One of the many drawbacks to a four- season climate is the end of the car season.
We live in a region where Santa Claus is the president of our neighborhood watch program.
We wanted a guy who sees you when you’re sleeping and knows when you’re awake, but mostly we wanted a guy who knows when you’ve been bad or good.
Anyhow, car season is a fond memory here in the Great White North, a place where summer car dreams have been replaced by winter car projects.
The 2011 car show season was nothing short of spectacular and our mandate to provide the story behind the old car or truck was made easy this past summer, because we found so many great stories this year.
We run our car and truck stories as monthly features, so a personal vehicle story stays for one month and then drops down and is replaced by another new story for the new month.
The pieces run under the “Stories” banner for cars and the “Star Truckin’ ” section for trucks on our site and there are already hundreds of stories under these two banners.
But it just keeps getting more interesting as we encounter car guys with some big stories about vehicles with amazing personal histories. The salvation of bush and field cars is one of our favorites and we will have many examples of these vehicles over the winter on our site.
Stories will range from a battered mid-60s Comet found rotting in a pasture that was reclaimed many years later by its happy former owner after it had served as his courting and honeymoon car back in the 60s.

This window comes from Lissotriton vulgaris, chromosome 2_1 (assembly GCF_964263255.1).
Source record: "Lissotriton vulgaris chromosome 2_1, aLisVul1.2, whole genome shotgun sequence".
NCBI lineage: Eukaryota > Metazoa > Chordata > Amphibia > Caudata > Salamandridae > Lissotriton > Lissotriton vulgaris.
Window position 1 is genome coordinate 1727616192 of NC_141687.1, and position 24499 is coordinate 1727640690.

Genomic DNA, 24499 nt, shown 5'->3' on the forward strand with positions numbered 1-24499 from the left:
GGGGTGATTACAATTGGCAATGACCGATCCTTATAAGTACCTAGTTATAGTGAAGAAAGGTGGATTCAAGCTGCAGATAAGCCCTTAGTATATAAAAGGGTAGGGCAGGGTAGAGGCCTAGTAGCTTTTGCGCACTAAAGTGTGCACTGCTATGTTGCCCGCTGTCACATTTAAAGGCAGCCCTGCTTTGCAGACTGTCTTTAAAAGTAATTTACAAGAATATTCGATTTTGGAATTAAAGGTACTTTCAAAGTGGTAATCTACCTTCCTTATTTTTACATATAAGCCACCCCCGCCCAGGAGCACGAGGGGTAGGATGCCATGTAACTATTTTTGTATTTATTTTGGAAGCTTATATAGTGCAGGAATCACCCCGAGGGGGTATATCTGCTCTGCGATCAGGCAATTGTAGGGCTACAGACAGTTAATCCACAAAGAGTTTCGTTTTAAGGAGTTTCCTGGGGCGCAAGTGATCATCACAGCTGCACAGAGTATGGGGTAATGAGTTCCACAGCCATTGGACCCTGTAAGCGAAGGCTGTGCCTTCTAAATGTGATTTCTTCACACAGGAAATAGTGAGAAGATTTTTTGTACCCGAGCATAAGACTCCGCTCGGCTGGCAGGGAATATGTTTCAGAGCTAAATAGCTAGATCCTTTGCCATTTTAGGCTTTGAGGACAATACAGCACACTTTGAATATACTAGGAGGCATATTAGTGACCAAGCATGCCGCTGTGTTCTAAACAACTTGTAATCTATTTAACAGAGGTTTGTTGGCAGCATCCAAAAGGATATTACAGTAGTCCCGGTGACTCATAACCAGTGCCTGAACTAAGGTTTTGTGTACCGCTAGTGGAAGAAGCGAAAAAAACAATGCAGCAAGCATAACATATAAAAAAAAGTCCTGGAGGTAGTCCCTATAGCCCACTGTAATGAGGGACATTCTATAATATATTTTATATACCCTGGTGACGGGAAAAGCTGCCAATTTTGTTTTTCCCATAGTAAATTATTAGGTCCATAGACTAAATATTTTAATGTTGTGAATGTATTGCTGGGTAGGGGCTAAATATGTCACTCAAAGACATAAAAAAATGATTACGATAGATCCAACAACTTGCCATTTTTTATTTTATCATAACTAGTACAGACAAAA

Another owner found his dream car with a crushed roof and no engine resting in a backwoods property. Now it is a 1972 Chevelle with a barely street legal blown big block under its new hood. The very entertaining and colorful owner took six months away from his job and marriage to build this crazy-fast car.
We really liked the stories that had personal links such as grandsons who restored their granddad’s old pickup trucks or Ramblers to better-than-new condition.
We encountered an owner who had managed to keep his 42-year-old car in like-new condition, despite the fact that he had put many miles on it.
We have an unusual story about a mint condition limited edition Ford Granada that turned out to be a solid investment with a modest buy-in price for its new owner. His research proved that this car had some unusual features not seen on most Granadas.
A 1930 Hudson with a 63-year history in one family (and still counting) caught our interest. It was a magnificent example of care and attention done over 30 years.
Actually we have too many great stories to reveal in one column about our 2011 car show season, but stay tuned over the winter as we talk about an amazing summer of shows.
Many more great stories already covered at–https://www.mystarcollectorcar.com/